Observing National Moth Week

This week we are excited to observe National Moth Week, which runs from July 20- 28, 2013. The website has links to many local events, so see what is happening in your area.

Why moths? Moths are often ignored in favor of their more-brightly colored and day-flying relatives, the butterflies, yet they are more numerous and ecologically diverse. Many are just a beautiful as butterflies, they are simply harder to spot. According to the news release:

National Moth Week literally shines a much-needed spotlight on moths and their ecological importance as well as their biodiversity. The event allows people of all ages to become “citizen scientists” and contribute scientific data about moths they observe in their own communities. Participating in National Moth Week can be as simple as turning on a porch light at night and watching what happens, or going outside in daylight to find caterpillars and diurnal moths, often mistaken for butterflies.

How do you tell a butterfly from a moth?  Sometimes they look alike and children (and some adults) may not have a clear understanding of what separates the two. Here are two picture books for the youngest reader that will help:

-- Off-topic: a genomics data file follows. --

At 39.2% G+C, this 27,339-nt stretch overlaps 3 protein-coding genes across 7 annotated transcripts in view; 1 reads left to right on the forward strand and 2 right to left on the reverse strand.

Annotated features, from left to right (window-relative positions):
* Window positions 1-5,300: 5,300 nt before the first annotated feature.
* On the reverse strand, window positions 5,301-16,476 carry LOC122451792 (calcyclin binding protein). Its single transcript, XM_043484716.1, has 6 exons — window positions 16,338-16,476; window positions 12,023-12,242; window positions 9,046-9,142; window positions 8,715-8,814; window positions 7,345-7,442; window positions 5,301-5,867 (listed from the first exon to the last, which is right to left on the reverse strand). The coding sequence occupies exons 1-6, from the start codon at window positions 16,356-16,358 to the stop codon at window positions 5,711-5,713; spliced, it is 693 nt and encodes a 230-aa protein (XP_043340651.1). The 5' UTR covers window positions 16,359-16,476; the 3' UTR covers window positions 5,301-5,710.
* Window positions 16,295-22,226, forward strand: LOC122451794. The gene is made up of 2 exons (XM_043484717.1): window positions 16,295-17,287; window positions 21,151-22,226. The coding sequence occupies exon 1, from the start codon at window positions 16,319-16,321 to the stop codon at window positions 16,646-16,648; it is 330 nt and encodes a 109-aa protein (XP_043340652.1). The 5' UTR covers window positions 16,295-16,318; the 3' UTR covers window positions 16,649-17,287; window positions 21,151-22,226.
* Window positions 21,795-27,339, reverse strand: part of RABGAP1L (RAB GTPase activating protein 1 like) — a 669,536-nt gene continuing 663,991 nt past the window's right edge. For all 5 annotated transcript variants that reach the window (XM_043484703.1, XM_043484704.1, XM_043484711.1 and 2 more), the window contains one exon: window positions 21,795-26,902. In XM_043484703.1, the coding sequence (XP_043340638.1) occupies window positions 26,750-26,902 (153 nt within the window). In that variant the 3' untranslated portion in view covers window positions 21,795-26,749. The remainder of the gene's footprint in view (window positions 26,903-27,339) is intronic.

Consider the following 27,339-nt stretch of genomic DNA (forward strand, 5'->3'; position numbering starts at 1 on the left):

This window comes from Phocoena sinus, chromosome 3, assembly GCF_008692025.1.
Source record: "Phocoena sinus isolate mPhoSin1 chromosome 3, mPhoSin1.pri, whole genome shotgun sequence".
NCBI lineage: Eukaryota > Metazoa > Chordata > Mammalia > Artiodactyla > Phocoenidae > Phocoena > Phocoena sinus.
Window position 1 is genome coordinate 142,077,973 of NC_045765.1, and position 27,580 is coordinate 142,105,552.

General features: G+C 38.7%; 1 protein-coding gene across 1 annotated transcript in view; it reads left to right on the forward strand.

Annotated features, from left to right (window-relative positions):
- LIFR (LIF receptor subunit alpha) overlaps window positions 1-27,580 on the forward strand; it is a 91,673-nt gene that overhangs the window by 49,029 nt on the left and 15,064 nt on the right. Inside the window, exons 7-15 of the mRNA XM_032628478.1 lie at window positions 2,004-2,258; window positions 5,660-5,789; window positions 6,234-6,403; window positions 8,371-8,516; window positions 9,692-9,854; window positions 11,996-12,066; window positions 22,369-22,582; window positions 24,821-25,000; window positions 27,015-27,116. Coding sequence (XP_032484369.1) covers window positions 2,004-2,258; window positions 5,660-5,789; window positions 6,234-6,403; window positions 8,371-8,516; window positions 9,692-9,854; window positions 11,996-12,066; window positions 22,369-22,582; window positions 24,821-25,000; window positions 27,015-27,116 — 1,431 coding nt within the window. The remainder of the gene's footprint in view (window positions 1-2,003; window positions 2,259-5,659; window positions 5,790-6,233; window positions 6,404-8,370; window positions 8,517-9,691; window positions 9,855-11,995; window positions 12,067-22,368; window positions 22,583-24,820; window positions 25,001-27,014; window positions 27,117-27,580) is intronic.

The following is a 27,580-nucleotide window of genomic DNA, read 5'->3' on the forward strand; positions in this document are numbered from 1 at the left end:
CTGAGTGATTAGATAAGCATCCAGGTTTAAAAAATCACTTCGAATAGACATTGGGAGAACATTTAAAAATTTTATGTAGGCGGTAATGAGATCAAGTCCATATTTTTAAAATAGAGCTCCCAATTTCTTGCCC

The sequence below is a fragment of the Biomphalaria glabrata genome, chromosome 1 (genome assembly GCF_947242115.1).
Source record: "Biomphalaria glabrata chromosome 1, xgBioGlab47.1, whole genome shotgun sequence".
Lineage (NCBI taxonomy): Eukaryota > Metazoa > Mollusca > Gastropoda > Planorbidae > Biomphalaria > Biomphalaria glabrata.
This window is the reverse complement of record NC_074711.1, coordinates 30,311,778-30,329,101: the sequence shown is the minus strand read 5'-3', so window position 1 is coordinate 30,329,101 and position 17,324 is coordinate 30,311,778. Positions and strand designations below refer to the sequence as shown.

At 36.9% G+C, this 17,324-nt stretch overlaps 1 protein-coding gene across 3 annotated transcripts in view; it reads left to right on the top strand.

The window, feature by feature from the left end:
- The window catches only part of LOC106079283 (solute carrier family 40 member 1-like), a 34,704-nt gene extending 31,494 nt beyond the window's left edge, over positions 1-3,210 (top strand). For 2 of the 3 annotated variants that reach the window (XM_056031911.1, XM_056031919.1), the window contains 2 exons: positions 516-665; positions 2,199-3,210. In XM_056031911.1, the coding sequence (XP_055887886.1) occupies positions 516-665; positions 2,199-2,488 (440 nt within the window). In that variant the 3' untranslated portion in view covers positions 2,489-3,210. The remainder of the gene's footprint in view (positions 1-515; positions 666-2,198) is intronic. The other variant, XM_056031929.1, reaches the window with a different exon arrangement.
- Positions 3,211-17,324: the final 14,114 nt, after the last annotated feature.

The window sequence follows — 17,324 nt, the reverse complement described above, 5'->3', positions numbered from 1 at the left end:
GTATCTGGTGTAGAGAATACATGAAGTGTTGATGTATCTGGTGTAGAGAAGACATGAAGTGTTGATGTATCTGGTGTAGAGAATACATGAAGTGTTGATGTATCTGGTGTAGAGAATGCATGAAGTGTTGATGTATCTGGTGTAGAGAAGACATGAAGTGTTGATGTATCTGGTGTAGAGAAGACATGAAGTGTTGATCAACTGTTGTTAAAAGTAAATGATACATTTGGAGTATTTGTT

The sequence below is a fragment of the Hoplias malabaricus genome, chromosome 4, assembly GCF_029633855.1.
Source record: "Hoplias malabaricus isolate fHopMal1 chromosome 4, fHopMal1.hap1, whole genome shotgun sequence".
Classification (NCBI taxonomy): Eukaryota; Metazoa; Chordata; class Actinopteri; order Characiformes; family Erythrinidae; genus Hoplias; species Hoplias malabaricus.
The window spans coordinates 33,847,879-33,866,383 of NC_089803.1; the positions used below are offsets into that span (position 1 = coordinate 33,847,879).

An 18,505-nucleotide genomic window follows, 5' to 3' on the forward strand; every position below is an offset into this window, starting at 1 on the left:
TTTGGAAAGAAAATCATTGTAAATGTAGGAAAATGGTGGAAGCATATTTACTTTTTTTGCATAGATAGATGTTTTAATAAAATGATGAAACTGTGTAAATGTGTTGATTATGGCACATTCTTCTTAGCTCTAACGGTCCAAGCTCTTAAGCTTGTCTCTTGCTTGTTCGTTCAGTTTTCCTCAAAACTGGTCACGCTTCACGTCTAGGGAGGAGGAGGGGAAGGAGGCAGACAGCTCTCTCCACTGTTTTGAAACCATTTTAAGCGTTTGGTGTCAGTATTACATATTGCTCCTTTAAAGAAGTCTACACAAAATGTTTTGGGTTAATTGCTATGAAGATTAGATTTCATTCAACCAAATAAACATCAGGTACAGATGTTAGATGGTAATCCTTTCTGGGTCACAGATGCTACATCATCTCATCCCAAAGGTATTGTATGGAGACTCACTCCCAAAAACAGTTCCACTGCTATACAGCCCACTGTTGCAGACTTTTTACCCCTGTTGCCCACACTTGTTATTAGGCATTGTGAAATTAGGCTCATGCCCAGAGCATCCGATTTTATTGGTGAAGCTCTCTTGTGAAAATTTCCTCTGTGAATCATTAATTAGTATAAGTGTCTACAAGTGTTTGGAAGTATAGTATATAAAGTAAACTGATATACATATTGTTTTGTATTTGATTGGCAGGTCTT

What’s the Difference Between a Butterfly and a Moth? (What’s the Difference? (Capstone)) by Robin Michal Koontz and illustrated by Bandelin-Dacey (2009) is a beautifully-illustrated picture book that answers the question clearly for children in grades K-3. (Google books has a preview). It also would be useful for units on life cycles.


Butterfly or Moth?: How Do You Know? (Which Animal Is Which?) by Melissa Stewart (2011) uses color photographs to explores the same question. (Google books also has a preview). For example, by asking, “Knobs or no knobs?” Stewart points out that butterflies often have knobs on the tips of their antennae, whereas moths often have feathery antennae.


A great way to celebrate National Moth Week is to pick up a book and learn more about them. See a whole list of children’s books about butterflies and moths at Science Books for Kids, including some for older children. The list has been updated and expanded from last year.

Finally, if you know a child who is interested in moths, check the free moth coloring book to print out.

How are you observing National Moth Week? If you would like to, please let us know how you are participating.


Note: Linked titles go to Amazon for further information and reviews. Just so you know, I am an affiliate with Amazon. If you make a purchase after clicking on one of the links, I will receive a small commission at no extra charge to you, the proceeds of which will help pay for maintaining this website.


  1. Lisa

    There are other great books in this series, too. I think I remember seeing What’s the Difference … books about frogs and toads and crocs and gators. Great concept books for commonly confused critters; and you’ve got a great post for all things “mothy!” 🙂

  2. Roberta

    Hi Lisa,

    Yes, it is a series, which makes a lot of sense because those things are easy to confuse.

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